At first I told myself that it was me coming back to early and that I hadn’t done enough exercises to get the strength back in my knee before playing again. As the weeks went by I knew this wasn’t the case. This time I did the same kind of exercises to rehab my but also started doing quite a few Joe Wicks HIIT sessions but I just had no stability in my knee so was all over the place doing any kind of dip or squat exercises.

In February I therefore decided it was time to go back to the GP and get his thoughts. I saw a different one this time and his attitude and outlook was totally different. He took a very proactive approach and was looking to get to the root of the problem from the outset. He did a series of tests (Lachman, valgus etc) and within literally a couple of minutes he was able to conclude that the ACL was torn. To a certain extent this was a relief as it confirmed the severity of the injury which I had always suspected.

I was then sent to see an orthopaedic consultant who confirmed the GPs suspicions on the ACL but also suspected that I had torn my meniscus. He said that it was likely that my ACL was torn initially and I then damaged my meniscus when I returned to playing basketball.

I then went for an MRI to confirm the above. The worst bit about the MRI was that I had to go to Man City’s ground to have it done; I’ve had enough bad news delivered from that place for a lifetime, I didn’t need anymore.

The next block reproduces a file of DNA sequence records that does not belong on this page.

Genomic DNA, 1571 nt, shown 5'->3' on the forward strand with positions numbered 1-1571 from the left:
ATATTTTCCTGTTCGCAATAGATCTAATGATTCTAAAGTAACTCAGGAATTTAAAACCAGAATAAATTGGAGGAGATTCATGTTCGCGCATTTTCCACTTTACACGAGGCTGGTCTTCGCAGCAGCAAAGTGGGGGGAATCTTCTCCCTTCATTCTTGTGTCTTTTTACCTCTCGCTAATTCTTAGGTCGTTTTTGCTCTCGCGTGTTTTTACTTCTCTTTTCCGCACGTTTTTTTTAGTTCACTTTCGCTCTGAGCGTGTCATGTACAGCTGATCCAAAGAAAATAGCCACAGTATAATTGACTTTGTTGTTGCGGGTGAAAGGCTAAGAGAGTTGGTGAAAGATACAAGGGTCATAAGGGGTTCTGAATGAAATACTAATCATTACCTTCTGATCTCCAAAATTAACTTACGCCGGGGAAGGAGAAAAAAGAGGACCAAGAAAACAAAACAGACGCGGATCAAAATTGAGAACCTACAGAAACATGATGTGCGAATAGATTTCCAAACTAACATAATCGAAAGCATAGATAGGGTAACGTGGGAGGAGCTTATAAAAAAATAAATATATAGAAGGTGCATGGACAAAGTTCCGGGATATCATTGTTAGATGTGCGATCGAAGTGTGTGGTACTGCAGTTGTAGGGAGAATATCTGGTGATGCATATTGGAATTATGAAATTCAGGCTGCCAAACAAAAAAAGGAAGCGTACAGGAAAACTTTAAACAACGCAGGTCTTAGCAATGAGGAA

Anyway, to cut a long story short (this post is already epic) the above was correct but the ACL was actually ruptured and not just torn, there was damage to the MCL plus there were a few other bits and bobs from previous injuries that had never been diagnosed. The orthopaedic consultant advised that I could have physio to try and build the muscles up around my knee but ultimately if I wanted to return to playing contact sport with any kind of twisting and turning then surgery was the answer.

So on to see the surgeon…. the surgeon agreed with the orthopaedic consultant but due to the extent of the damage to the MCL, this would also need fixing too which meant it wasn’t just going to be key hole and there would have to be a large incision down the side of my knee. So that was that and 2 weeks ago I had the surgery – you can see how it went in my other posts.

I’ve always been one of those people that has avoided googling things to try and find out more because I feel there is so much ‘fake news’ around (maybe Trump is right) and you can misdiagnose and scare yourself very easily. I’ve also previously taken the opinion that you should trust the professionals that are paid to do their job and not go in with preconceived ideas as that is what I’d hope people do when they come to me for advice (I design offshore platforms for fires and explosions). In this instance I would have been in a much better place if I’d have done a bit of research regarding ACL injuries before seeing the GP for the first time. How I did my ACL is pretty much the ‘dictionary definition’ of how it happens and I felt the pop in my knee as expected.  If I’d have been a bit stronger in the initial consultation with my GP and challenged him a bit more then I feel the injury would have been diagnosed and I would never returned to running, football or basketball so quickly which ultimately made everything worse. I also never realised how ‘easily’ or quickly your body can recover from an ACL injury as I always thought it would be months after seeing sportsman doing similar injuries not the TV.

Ultimately I hold A&E and the GP partly responsible for not diagnosing the injury in the first place.  The consultants and physios I’ve seen agree that it should have been picked up but these things happen and it is now all about getting back to full fitness.

Sorry this has been a bit of an epic and congratulations if you’ve got down to the end of this post…..